Watch: Inside storied past of Jeffrey Soffer’s Story nightclub in Miami Beach

Venue, which opened in 1994 as Amnesia, has been at forefront of fight against city curbing partying

David Grutman and Jeffrey Soffer
David Grutman and Jeffrey Soffer (Story Miami; Illustration by The Real Deal)

Story nightclub is a popular party venue in Miami Beach, and a property with a storied past and contentious present. 

The two-floor, white building on the southwest corner of Collins Avenue and Second Street was developed by Lawrence Kaine in 1994. Shortly after, nightlife impresario André Boudou opened Amnesia nightclub, bringing the brand to the shores of South Beach after first opening an Amnesia in the south of France. 

While the venue has gone through several owners and names, a common thread has stuck throughout its history: It’s been a noisy neighbor to nearby residents, with some city officials pushing to clamp down on the partying. 

During the 1990s and early 2000s, it was an open-air nightclub, meaning music often spilled into the largely residential South of Fifth neighborhood. 

“There were noise complaints and code violations issued,” said Louis J. Terminello, an attorney who in those years represented the venue’s various operators and the property owner, the Kaine family.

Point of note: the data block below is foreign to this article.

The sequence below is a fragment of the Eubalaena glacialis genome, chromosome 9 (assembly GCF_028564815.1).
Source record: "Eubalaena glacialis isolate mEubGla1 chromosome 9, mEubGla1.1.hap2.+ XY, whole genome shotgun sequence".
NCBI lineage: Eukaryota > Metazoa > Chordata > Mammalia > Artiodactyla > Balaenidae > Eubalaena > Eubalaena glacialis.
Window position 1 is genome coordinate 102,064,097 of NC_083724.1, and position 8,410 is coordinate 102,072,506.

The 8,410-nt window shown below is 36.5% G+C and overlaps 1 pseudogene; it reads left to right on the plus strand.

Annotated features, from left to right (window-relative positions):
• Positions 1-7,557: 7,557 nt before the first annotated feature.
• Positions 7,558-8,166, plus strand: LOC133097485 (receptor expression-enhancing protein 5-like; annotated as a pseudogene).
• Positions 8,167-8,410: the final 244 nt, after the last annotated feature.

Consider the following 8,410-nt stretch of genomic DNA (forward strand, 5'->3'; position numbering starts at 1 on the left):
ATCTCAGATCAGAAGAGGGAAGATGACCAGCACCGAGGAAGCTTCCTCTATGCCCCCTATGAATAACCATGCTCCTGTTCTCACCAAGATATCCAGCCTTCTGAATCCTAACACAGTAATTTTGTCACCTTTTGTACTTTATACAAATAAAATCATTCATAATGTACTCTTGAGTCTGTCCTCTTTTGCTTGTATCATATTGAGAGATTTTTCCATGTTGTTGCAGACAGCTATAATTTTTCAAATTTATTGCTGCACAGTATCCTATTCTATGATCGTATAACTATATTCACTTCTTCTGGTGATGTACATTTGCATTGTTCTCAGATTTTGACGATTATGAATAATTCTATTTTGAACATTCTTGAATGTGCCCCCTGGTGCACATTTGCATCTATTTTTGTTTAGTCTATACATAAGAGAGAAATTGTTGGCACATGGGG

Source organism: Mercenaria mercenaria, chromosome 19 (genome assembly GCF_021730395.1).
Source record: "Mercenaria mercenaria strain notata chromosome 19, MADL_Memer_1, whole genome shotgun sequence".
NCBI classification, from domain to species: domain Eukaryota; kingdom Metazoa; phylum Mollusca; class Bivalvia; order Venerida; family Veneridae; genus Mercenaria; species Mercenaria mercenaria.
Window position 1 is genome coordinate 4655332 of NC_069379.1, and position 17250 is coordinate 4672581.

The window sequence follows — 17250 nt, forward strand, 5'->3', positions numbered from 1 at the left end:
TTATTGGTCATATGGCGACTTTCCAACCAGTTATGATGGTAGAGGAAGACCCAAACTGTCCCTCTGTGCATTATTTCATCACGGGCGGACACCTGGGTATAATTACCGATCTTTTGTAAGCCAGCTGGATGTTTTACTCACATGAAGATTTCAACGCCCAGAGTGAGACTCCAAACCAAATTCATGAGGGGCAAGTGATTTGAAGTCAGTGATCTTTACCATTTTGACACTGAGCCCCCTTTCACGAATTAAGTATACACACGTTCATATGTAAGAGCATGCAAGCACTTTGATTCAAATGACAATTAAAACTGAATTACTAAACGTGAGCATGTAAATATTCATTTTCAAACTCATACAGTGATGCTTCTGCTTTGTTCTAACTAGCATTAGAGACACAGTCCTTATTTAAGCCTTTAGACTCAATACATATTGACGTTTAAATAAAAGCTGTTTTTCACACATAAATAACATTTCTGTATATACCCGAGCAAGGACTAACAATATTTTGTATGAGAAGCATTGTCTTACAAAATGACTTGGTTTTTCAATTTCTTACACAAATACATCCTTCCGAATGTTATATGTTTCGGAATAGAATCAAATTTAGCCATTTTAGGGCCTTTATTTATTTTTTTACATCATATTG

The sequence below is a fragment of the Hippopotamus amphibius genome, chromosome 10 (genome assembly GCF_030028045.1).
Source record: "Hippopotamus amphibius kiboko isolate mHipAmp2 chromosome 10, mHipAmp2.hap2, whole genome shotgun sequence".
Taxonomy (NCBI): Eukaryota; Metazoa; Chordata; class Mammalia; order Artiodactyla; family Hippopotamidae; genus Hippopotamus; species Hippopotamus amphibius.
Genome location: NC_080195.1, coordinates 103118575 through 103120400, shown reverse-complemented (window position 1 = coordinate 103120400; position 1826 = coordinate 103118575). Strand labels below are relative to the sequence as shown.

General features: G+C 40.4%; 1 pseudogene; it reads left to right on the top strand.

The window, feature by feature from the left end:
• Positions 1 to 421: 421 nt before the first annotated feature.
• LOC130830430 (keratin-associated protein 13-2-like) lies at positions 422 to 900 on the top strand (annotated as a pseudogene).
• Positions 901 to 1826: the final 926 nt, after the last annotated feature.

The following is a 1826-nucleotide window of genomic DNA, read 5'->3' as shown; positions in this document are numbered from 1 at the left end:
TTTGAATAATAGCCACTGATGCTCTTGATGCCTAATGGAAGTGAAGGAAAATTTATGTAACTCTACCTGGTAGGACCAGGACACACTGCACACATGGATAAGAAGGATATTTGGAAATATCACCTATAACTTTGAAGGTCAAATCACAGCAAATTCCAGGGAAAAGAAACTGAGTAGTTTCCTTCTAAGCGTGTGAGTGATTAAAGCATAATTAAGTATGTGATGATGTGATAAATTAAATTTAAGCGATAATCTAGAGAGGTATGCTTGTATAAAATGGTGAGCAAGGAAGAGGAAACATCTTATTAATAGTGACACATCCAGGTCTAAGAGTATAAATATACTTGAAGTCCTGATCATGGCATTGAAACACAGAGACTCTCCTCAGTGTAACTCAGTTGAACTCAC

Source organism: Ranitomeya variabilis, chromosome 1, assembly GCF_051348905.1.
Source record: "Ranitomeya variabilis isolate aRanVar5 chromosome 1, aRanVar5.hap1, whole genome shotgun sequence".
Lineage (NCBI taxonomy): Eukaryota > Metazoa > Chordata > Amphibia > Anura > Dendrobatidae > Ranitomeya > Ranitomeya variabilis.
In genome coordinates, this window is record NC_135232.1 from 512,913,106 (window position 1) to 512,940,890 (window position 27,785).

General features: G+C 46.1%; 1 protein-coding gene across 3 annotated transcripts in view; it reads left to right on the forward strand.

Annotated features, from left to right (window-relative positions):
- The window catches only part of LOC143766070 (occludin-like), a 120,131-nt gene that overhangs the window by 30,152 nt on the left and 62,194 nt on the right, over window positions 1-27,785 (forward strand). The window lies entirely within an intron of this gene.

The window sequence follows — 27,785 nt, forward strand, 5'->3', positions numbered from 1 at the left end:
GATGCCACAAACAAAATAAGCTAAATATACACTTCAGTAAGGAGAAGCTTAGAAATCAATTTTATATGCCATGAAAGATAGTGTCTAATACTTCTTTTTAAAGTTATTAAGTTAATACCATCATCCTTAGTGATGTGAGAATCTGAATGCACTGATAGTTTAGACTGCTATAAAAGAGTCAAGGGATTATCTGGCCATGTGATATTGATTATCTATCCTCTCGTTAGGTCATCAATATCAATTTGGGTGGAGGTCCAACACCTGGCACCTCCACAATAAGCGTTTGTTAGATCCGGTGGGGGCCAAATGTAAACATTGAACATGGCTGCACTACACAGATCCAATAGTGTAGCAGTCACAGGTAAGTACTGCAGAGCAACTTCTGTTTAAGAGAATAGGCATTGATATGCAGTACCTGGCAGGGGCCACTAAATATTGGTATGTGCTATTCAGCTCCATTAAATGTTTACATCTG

Some South Beach partygoers might also remember the nightclub as Opium Garden, operated by Roman Jones, in the early 2000s. 

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In 2011, Boudou and his son Gregory Boudou, as well as their partners Bob Sinclar and Pierre Denain brought back the name Amnesia. Only this time, they enclosed the building, paying millions of dollars to have a roof built, according to Terminello.

That venture, however, only lasted a year. The current owners, real estate mogul Jeffrey Soffer and nightlife impresario David Grutman, stepped in and opened Story in 2012. 

But contention has continued. This year, the entity through which Soffer and Grutman own Story’s business sued the city of Miami Beach over a law commissioners approved in February curbing alcohol sale hours from 5 a.m. to 2 a.m. in the South of Fifth neighborhood. 

The ordinance, which passed shortly before the onset of spring break in South Beach, provided an exemption that allows small venues with a capacity of up to 100 guests to continue operating as usual. The carve out amounted to an illegal targeting of Story, a 27,000-square-foot nightclub with 60 VIP tables and five bars, according to the lawsuit Soffer and Grutman’s affiliate filed. 

Soffer and Grutman officially lost in court, with the judge upholding the city’s alcohol sale hours rollback. Yet, the pair technically won. On March 15, the judge imposed a 30-day stay on the new ordinance, or a pause on enforcing it until April 14 to give Story time to appeal. That essentially allowed the nightclub to operate late into the morning, during the peak of spring break. 

In this video, The Real Deal dives into the history of the property at 136 Collins Avenue that is now Story nightclub.